Heading into 2018, it remains uncertain whether the nationalist/unionist power-sharing Assembly can be reconstituted by April’s 20th anniversary of the Good Friday Agreement. For now, it appears the island of Ireland will avoid check points and other hassles of a “hard border” once the North and Britain leave the E.U. in March 2019. Meanwhile, expect to hear more talk about a united Ireland, with the North welcomed into the E.U.

Among political personalities in 2017, Sinn Féin‘s Martin McGuinness died … Gerry Adams retired … the DUP’s leader Arlene Foster teamed with Tory PM Theresa May … and Fine Gael‘s Leo Varadkar replaced Enda Kenny as taoiseach. Much was made of the fact that Varadkar, just 38, is openly gay and the son of an Irish mother and Indian father. He leads a precarious governing partnership with Fianna Fáil that could easily erode and spark snap elections. … A national referendum is set for June on whether to repeal the constitutional amendment that bans most abortions.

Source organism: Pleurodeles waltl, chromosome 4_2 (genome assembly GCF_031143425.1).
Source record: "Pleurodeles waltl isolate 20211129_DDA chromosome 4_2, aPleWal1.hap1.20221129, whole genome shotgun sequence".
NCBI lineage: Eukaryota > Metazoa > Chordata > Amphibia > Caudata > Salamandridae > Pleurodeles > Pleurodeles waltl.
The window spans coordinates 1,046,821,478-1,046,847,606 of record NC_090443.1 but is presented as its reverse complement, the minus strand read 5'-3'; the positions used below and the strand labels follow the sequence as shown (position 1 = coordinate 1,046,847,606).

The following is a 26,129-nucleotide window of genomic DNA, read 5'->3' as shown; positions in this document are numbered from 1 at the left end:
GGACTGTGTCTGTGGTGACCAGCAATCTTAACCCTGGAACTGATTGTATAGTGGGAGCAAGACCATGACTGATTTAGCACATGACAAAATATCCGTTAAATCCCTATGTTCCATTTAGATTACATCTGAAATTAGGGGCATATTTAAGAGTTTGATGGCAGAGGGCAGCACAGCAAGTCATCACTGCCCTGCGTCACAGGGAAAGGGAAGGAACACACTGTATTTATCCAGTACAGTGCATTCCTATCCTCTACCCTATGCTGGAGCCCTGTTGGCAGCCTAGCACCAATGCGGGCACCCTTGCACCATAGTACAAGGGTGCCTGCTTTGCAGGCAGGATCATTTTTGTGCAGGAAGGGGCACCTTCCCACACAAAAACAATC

U.S. philanthropist and businessman Brian Burns, the grandson of Kerry emigrants, was nominated by the new Trump administration to replace former U.S. Ambassador to Ireland Kevin O’Malley. Burns withdrew due to health concerns, however, and a replacement has not been named. Reece Smyth is the current chargé d’affaires at the U.S. Embassy in Dublin. … In August, Daniel Mulhall became the new Irish Ambassador to the U.S.

The Past

Here is some of my original research and curated content about Irish and Irish-American history milestones in 2017.

170 years ago:

150 years ago: 

125 years ago:

100 years ago:

The Irish Americans

I produced original research about Irish prisoners in the U.S. during the late 19th and early 20th century:

Other stories about the Irish in America included:

The Irish shrine mural in Baltimore by artist Wayne Nield.

The Census

Ireland’s 2016 Census was released to the public in 2017. Among many details about modern Ireland, it shows:

The Church